Editor's Note: This version corrects an earlier version that misstated the amount of time recommended for reduced discretionary spending.
Pine Bluff Advertising & Tourist Promotion Commission Chairman William Moss has recommended reducing discretionary spending for the months of October through December based upon actual spending from January to September after a tax collection shortfall.
Moss spoke Monday at a Finance Committee meeting while reviewing the 2017 income statement for the months of January through September. He met with Pine Bluff Alderman Glen Brown Jr. and Civic Auditorium and Complex Commission member Lisa Kosmitis. La'Tasha Woods is also a member of the Finance Committee and was absent.
The A&P Commission budgeted $1,650,000 in 2017 for the 2 percent tax on the sale of prepared foods, which is colloquially known as the hamburger tax. The budget for this tax receipt for the months of January to September is $1,236,000, while the actual money generated through this tax is $1,174,502 for this period. That is a negative variance of $61,498 year to date.
Moss said the commission is giving money to the private nonprofit Hestand Stadium and using other money to advertise Hestand Stadium events. He said Hestand Stadium should use its own money to promote its events.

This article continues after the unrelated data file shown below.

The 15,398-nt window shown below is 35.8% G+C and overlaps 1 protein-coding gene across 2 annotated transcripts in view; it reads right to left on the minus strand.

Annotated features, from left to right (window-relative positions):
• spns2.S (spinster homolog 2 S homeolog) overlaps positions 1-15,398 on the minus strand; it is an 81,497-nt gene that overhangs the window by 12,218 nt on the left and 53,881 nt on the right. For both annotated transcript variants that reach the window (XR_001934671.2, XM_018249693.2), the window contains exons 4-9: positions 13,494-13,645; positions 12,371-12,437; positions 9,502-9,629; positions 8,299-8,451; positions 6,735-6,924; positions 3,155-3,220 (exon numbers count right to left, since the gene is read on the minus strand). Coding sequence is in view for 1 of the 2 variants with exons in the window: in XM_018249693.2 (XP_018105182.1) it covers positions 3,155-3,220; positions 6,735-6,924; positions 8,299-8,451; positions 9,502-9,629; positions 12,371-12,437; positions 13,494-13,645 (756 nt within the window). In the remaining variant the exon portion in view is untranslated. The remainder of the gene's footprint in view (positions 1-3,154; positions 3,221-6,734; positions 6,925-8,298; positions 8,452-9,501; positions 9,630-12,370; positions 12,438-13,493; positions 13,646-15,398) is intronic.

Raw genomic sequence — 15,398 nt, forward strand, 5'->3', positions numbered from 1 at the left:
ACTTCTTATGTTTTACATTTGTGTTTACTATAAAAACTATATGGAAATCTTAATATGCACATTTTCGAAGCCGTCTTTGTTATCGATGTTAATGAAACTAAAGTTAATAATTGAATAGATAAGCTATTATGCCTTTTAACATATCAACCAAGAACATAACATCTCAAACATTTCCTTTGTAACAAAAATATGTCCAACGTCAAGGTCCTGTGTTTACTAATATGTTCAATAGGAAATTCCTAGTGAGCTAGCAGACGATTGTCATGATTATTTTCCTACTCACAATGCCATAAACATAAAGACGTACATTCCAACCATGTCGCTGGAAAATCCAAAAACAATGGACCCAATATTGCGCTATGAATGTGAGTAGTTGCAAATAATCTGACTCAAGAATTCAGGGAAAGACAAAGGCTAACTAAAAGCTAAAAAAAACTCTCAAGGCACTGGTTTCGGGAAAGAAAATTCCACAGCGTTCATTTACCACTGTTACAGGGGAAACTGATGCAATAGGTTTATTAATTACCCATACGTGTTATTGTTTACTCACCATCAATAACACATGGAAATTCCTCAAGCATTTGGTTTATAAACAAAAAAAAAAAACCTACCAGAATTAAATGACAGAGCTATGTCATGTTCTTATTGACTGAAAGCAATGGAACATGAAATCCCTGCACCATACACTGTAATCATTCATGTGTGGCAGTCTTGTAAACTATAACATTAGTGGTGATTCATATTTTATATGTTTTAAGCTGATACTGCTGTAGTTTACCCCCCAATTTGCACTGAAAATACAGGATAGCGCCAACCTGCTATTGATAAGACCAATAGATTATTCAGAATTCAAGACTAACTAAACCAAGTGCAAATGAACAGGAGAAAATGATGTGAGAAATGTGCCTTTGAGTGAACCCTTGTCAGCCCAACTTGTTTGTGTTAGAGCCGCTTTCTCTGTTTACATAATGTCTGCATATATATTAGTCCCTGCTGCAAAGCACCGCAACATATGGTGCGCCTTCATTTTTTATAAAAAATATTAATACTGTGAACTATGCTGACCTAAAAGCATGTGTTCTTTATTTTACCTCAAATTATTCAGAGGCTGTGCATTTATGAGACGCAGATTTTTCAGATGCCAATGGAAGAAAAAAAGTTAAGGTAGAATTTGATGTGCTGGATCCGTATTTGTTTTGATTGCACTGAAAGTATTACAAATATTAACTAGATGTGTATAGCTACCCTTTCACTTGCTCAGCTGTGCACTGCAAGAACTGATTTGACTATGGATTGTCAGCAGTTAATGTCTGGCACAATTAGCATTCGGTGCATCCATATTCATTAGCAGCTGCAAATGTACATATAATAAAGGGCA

In a related discussion, Moss said he has requested Hestand Stadium people provide an itemized breakdown on expenditures and that he is awaiting a response. The Advertising & Tourist Promotion Commission and the Civic Auditorium and Complex Commission oversee the operations of the Pine Bluff Convention Center. Commissioners are appointed by the mayor and approved by the city council. Moss, Brown and Kosmitis reviewed the financial report.
“I would not be spending money like we are,” Moss said.
Alderman Steven Mays recommended the Convention Center host more events to generate increased revenue. Mays is not a member of either the A&P Commission or the Civic Auditorium and Complex Commission.
Convention Center Interim Executive Director Sheri Storie responded that using the convention center to host events costs money to operate the building. She said some events do not attract many people and she strives to host events that attract enough people so as to generate revenue that offsets expenditures. Storie said that she does not know of any convention center that generates enough money through hosting events to pay its employees and to operate the building.
In other news, Storie said the promoter of a cancelled concert paid its money to the convention center in its entirety. She said the Memphis Flea Market came to the Pine Bluff Convention Center in September, liked the venue, and will return on Saturday, Oct. 28.